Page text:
Saturday, 29 September 2007

London 290907

I went to London today to do some shopping before i make my journey home in the next two months. Don't really want to rush everything at one time. I ended up buying clothings for my sister from dorothy perkins and H&M instead. Got a few pieces from GAP for my nieces as well. Then had japanese dinner with Chloe at Selfridges. We then head off to the London Eye to snap a few night shots. It was pretty windy and chilly tonite and i dread not bringing my Manfrotto tripod for this kind of shot. I did not really manage to get any great shots, but these are the few that are worth showing. It was about 10 pm before we head back to another high school friend's house where i will be staying over for the night.

Had a few glasses of wine and am ready to hit the sofa for the night.

Saturday, 22 September 2007

My window...

Ever wondered how one would look through your window and see what you see every morning, afternoon, evening and night? I looked out from my window today as usual and thought to myself ' Will I will miss this view in about two months time when i am home?'.

I called home and chatted with mom about almost every single new gossips or happenings. We talked about how my cousin sister and her husband had been robbed on the NKVE a few days back. He is recovering from the 'parang' slashes and she is taking more days of MC to allow her bruised limbs and cuts to heal. My cousin sister had jumped out from the car whilst it was going at about 40 to 50 miles per hour after it was hijacked. She had been brave. Had she not done that, i am not too sure whether i would be seeing her anymore. I would have imagined the worst possible outcomes if she was still in the car.

I am quite surprised how unsafe Malaysia had become. I fear for my two nieces after reading the news on Nurin. The little girl who had been brutally abused and murdered. I had jokingly suggested to have CCTV installed in the house. Mom laughed and for a minute I think she did give it a second thought. I then remembered it was not too long ago fibrate had wrote about her in-law's house.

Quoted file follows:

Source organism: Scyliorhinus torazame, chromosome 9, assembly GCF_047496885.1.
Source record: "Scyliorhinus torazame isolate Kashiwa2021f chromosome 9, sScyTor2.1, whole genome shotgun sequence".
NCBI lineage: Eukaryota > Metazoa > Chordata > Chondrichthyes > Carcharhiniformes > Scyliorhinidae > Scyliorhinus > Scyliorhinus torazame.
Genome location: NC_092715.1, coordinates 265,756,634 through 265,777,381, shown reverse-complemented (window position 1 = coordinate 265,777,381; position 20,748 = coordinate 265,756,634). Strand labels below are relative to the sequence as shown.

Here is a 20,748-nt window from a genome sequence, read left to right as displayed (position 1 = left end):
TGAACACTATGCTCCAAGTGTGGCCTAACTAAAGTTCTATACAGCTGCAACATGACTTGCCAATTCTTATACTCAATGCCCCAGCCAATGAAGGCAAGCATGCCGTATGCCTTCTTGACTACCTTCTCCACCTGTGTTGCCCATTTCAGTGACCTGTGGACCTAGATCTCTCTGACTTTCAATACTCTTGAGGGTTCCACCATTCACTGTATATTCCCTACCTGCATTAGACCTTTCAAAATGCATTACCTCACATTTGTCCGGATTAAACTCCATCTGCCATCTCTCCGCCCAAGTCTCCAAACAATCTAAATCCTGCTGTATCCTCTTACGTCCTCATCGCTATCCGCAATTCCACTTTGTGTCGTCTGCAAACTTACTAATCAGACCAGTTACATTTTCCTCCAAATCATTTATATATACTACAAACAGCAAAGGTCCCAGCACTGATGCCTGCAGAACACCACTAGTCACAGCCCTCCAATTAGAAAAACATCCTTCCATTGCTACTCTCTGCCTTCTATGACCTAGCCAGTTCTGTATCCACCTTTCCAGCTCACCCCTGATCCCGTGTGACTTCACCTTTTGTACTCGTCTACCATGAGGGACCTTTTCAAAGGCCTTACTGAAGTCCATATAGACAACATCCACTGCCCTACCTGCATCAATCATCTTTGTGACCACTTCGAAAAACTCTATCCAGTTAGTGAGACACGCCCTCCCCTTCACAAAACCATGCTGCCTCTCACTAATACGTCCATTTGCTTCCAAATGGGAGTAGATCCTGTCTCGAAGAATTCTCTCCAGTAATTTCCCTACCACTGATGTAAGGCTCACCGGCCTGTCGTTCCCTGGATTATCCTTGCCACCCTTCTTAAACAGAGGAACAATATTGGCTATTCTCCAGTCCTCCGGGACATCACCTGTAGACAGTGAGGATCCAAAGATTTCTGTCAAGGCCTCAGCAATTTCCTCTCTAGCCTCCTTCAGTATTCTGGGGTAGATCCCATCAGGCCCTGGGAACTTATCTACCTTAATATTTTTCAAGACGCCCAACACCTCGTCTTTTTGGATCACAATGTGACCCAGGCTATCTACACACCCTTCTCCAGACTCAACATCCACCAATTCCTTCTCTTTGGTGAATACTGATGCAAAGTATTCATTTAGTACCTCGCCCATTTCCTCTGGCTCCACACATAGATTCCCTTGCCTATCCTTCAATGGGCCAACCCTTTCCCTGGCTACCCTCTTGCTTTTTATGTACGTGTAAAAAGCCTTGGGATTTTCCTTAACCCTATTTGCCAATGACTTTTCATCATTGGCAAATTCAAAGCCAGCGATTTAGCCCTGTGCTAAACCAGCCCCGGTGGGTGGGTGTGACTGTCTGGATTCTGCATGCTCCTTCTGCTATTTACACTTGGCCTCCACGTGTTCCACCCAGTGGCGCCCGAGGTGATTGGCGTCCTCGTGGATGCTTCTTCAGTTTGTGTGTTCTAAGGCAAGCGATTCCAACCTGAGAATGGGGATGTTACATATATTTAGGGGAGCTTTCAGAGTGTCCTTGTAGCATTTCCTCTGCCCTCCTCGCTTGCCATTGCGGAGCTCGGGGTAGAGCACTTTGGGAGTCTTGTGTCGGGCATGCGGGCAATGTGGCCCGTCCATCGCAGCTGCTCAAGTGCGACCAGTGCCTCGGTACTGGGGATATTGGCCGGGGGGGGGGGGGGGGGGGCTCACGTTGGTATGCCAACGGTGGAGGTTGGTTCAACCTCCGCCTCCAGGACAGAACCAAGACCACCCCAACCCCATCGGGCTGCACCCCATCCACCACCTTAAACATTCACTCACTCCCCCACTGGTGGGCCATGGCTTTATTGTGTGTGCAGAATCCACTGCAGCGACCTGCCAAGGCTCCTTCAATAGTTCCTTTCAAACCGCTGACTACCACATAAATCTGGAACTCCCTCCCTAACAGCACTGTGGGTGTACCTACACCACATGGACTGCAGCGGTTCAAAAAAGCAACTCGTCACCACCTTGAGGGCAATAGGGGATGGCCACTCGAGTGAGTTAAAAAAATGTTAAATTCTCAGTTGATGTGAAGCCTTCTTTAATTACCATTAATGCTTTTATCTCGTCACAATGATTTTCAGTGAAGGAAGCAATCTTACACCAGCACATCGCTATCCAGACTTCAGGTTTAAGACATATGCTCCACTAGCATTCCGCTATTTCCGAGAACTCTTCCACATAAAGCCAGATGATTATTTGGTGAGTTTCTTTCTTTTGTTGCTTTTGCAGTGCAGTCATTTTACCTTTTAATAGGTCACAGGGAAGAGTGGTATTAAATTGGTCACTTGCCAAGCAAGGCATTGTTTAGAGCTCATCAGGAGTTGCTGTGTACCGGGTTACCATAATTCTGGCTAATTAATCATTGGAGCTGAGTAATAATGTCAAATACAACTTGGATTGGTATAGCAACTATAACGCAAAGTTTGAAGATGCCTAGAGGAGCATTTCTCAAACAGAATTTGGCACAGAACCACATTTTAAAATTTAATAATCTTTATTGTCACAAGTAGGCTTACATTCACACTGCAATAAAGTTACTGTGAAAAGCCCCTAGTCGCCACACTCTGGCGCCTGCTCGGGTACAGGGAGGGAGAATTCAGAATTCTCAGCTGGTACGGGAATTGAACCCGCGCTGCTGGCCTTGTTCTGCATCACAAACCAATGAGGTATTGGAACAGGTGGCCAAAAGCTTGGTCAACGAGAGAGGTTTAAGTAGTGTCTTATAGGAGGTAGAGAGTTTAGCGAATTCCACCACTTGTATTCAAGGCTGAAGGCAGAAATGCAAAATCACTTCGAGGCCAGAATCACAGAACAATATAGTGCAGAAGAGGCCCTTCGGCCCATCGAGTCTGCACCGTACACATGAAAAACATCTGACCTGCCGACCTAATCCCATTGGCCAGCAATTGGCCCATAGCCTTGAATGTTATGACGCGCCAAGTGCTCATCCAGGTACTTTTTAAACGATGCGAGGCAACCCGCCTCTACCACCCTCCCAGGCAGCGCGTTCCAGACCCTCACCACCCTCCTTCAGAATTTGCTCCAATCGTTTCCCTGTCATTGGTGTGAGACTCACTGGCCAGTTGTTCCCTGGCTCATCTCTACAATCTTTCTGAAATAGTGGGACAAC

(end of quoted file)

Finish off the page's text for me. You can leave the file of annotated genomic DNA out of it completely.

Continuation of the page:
The cost of living has escalated I was told. Mom was comparing prices of raw meat now and a year ago. An example that she often used. She continued saying that an outing nowadays can easily cost more than 50 ringgit. I believed her. 50 pounds can keep me going for two weeks here. And that includes my car petrol.

I ended the conversation early as I had planned to go to town. Again i looked through the window. 'Yes, i am definitely going to miss UK'.

And yes, the window had nothing to do with my conversation.

Saturday, 15 September 2007


I have created this video using still photography of the blue skies just outside my window. I was thinking about all the good times i had in the past and whether i would be able to experience them again.

Friday, 14 September 2007

13/09/2007.... First LSCS of the day..Uterine Rupture..

I was on call that very morning. Made my way to the delivery unit and met the consultant and my fellow colleague from the previous night. She looked exhausted. Probably a busy night I thought to myself. In room D, the room that we were all paying close attention to. A patient who had one previous cesarean section and a successful vaginal birth after was in labour.
'Progress has not been good' i heard one midwife commented. 'The CTG looks suspicious' my colleague said. 'I think she need a fetal blood sampling to assess further' she added. I waited no longer. It's all I needed to know prior to gathering the equipments for what is coming next. Fetal blood sampling. A very safe procedure done mainly to access the pH of fetal scalp blood obtained from a few superficial scratches.